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Materials containing asbestos

    Asbestos is the generic name given to the fibrous forms of naturally occurring silicate minerals. Asbestos-containing materials (ACMs) were used in commercial products because of their high tensile strength, flexibility, low electrical conductivity and resistance to fire, heat and chemicals. Asbestos became prevalent in building construction from the 1950s onwards and was used extensively until it was prohibited in construction. Blue and brown asbestos were banned in 1985, white asbestos in 1999.

    When work with asbestos, or work which may disturb asbestos, is being carried out, the Control of Asbestos Regulations require fire and rescue services to prevent exposure to asbestos fibres. Where this is not reasonably practicable, they must make sure that exposure is kept as low as reasonably practicable by measures other than using respiratory protective equipment.

    The spread of asbestos must also be prevented. The Regulations (Approved code of Practice and Guidance L143) specify the work methods and controls that should be used to prevent exposure and spread.

    Exposure of personnel must be kept as low as reasonably practicable and below the airborne exposure limit. The Regulations specify control limits for all types of asbestos; these can be found on the Health and Safety Executive’s website.

    All work with asbestos requires a licence issued by the Health and Safety Executive (HSE), unless it is exempted from current Regulations.

    The HSE can issue certificates of exemptions from certain requirements of the Regulations, such as the requirements to hold licenses to work with asbestos or to notify work with asbestos in advance. The exemptions are normally subject to specific conditions such as compliance with a specific method statement.

    Any exemption will only relieve fire and rescue authorities of administrative requirements but not of the need to manage their work with asbestos-containing materials to reduce risks as required by Regulations.

    The presence of ACMs does not necessarily mean that they will adversely affect the safety of those at the incident. To safeguard human health, the emphasis must be on continuous risk management and the implementation of appropriate and proportionate control measures at all incidents.

    Characteristics and classification

    Three main types of asbestos have been used in asbestos products: crocidolite (blue) asbestos, amosite (brown) asbestos and chrysotile (white) asbestos. Blue and brown asbestos are amphibole minerals while white asbestos is a serpentine mineral. The two mineral types have different physical properties and characteristics that lead to differences in their hazardous nature and disease potential.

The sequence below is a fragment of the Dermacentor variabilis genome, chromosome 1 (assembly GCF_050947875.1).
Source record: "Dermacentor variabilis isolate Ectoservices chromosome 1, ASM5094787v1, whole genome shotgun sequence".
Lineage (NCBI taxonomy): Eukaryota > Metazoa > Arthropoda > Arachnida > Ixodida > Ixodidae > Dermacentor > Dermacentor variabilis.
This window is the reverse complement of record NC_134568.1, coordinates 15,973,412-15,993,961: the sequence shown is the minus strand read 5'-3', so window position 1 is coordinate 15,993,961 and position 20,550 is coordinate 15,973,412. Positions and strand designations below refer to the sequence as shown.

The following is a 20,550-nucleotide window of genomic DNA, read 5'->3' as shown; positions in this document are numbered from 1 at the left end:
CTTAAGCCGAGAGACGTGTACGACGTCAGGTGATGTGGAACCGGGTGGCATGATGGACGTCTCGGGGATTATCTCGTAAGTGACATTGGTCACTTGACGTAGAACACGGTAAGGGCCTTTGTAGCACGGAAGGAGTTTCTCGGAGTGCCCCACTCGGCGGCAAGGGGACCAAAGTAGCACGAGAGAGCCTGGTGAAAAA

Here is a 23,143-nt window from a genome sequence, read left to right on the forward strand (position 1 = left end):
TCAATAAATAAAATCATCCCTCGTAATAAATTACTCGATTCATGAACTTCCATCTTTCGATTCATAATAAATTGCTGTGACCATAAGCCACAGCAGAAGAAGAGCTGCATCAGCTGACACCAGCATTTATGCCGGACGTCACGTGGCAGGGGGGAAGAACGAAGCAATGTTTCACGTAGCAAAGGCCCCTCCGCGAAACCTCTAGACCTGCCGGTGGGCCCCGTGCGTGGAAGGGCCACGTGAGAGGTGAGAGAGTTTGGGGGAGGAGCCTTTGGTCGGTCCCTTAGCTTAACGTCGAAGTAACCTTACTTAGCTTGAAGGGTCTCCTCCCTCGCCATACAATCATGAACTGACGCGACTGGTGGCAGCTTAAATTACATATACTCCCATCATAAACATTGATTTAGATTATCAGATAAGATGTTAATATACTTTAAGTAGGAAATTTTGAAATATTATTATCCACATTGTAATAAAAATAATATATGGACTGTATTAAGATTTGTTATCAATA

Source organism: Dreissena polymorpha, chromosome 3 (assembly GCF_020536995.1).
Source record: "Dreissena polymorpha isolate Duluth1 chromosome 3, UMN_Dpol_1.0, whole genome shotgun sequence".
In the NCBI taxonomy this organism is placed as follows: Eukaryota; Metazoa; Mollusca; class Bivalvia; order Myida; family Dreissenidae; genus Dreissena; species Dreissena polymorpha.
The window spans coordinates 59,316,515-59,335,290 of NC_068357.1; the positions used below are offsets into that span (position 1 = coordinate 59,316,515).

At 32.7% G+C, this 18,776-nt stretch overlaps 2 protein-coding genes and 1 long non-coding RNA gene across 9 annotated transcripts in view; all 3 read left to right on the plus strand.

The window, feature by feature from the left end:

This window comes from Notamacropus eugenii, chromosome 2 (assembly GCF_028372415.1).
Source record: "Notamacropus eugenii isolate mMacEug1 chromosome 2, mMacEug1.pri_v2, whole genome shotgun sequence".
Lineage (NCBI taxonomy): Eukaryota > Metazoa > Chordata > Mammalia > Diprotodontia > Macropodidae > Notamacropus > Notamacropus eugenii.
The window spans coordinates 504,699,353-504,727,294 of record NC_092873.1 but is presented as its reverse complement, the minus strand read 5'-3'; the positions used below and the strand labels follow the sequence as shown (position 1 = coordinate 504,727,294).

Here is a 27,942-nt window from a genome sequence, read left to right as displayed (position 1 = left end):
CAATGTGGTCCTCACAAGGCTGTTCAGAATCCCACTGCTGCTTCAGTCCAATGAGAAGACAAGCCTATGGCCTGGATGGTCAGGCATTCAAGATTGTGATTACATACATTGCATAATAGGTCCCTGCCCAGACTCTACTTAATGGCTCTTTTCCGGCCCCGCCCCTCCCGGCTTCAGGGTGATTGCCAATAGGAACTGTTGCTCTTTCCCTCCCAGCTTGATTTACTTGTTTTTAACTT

Amphiboles (blue and brown asbestos)

    Amphibole fibres are needle shaped and can split to form many new fibres from an initial single unit. The fibres are also more durable than white asbestos fibres and consequently have a greater potential to cause disease.

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    Image 104 Amphibole fibres 'caught on a membrane filter

     

    Serpentine (white asbestos)

    Serpentine fibres are curly in nature and will usually split longitudinally when disturbed or subject to impact. Therefore their potential to generate fibres is lower than for amphiboles and their disease potential is also lower.

    While the three main types of asbestos are often described in terms of their common names, which are based on colour, in practice this is not a reliable guide to identifying the type of asbestos. Colour is often distorted by deterioration, age, painting and heating. It is also common to have different types of asbestos mixed together.

    Blue (crocidolite) Brown (amosite)

    White (chrysotile)

    UN 2212 EAC 2X (amphibole) UN 2212 EAC 2X (amphibole) UN 2590 EAC 2X (serpentine)

    Hazards

    Inhalation of asbestos fibres is the major hazard to human health. If inhaled, the smallest of the fibres may remain deposited in the lungs. Symptoms may not occur for 15-60 years after exposure. The principal diseases known to be caused by exposure to asbestos fibres are asbestosis, lung cancer, malignant mesothelioma and asbestos pleural disease.

    Asbestosis

    Asbestosis involves fibrous scarring of the lung in which the tissue becomes less elastic, making breathing progressively more difficult. It is irreversible and may progress even after the exposure to asbestos has ended. Asbestosis is an industrial disease arising from high levels of repeated exposure to airborne dust. There is no risk of contracting this disease from normal levels of environmental exposure to asbestos.

    Lung cancer

    An increased incidence of lung cancer has been found amongst people who have worked with asbestos. The increased risk depends on the degree of exposure and is very much greater for smokers than non-smokers.

    Mesothelioma

    Mesothelioma is a cancer of the inner lining of the chest or of the abdominal wall. The incidence in the general population is very low; the majority of cases are attributable to occupational or, more rarely, para-occupational exposure to asbestos (i.e. those living in the same house as an asbestos worker).

    Asbestos pleural disease

    This is a non-malignant disease that causes scarring of the thin membranes lining the lung and chest.

    Other diseases and conditions